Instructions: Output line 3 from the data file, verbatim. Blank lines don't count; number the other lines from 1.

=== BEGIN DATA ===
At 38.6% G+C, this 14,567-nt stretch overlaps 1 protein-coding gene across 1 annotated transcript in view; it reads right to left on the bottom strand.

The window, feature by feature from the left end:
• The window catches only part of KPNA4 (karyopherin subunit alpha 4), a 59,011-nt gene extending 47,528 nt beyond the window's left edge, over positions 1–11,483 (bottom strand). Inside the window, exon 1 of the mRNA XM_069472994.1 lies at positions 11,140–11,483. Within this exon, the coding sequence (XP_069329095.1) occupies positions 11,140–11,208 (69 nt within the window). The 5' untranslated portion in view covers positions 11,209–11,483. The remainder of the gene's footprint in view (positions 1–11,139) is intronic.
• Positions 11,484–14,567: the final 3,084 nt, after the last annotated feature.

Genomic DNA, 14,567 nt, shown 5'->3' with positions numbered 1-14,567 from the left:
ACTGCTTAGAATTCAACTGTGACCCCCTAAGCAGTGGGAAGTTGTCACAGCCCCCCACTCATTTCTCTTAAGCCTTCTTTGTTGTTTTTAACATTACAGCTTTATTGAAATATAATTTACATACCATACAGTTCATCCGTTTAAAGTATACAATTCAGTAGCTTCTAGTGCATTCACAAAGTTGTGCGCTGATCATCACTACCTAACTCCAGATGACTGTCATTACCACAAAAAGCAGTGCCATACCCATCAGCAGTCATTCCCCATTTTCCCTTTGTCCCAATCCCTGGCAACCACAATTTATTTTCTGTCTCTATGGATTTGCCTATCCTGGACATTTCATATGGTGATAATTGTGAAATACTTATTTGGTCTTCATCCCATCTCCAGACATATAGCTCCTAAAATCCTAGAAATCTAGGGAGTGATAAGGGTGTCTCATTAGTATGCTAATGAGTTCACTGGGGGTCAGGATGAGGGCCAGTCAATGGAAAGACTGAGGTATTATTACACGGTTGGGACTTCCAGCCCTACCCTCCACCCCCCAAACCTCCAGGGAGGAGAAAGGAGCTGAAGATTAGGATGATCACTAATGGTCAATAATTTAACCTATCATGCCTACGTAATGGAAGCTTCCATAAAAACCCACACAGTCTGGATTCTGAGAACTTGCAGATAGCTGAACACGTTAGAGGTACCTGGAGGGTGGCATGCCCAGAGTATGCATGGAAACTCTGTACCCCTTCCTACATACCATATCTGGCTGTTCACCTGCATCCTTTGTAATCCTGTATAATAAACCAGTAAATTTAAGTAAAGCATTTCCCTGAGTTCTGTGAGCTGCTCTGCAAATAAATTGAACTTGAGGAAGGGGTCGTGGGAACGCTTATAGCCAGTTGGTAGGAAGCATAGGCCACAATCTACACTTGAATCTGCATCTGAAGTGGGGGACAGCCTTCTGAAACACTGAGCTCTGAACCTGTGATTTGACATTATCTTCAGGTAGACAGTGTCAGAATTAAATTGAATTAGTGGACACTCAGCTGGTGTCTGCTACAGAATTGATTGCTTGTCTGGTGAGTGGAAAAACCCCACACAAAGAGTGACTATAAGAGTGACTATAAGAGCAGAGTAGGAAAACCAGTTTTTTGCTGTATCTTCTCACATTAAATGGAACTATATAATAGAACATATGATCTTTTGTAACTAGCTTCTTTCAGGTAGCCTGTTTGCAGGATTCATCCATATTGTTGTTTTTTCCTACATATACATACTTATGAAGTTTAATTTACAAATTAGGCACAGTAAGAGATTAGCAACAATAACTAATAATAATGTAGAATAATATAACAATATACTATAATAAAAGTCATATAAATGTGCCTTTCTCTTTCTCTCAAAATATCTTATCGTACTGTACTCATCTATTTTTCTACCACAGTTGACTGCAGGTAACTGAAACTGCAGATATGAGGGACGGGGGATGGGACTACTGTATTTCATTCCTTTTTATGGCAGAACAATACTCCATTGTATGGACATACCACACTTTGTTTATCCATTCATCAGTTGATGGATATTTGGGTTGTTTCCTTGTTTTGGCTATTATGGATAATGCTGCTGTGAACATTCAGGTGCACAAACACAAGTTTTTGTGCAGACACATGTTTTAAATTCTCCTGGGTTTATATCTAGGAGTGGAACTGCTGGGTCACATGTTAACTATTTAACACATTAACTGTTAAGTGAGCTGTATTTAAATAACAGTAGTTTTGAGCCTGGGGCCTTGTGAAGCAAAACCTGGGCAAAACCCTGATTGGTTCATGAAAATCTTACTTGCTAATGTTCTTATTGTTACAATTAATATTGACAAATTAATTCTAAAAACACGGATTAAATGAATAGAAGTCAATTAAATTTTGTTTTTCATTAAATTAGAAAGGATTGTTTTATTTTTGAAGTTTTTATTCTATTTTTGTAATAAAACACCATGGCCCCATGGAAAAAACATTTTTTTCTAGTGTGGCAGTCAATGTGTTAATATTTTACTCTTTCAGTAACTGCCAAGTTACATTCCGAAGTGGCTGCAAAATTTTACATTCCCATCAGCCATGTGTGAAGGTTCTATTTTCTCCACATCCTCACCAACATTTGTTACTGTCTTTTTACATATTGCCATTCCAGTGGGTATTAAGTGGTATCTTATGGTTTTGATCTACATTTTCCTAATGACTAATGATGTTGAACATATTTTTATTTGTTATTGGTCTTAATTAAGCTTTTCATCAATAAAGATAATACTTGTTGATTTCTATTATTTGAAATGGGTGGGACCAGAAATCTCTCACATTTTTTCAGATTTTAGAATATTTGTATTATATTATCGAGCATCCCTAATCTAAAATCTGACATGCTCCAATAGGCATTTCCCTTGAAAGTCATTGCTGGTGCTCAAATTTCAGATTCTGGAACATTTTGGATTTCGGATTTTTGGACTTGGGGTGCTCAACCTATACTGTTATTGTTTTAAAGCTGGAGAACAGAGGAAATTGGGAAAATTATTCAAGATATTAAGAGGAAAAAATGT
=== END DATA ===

• The window catches only part of KPNA4 (karyopherin subunit alpha 4), a 59,011-nt gene extending 47,528 nt beyond the window's left edge, over positions 1–11,483 (bottom strand). Inside the window, exon 1 of the mRNA XM_069472994.1 lies at positions 11,140–11,483. Within this exon, the coding sequence (XP_069329095.1) occupies positions 11,140–11,208 (69 nt within the window). The 5' untranslated portion in view covers positions 11,209–11,483. The remainder of the gene's footprint in view (positions 1–11,139) is intronic.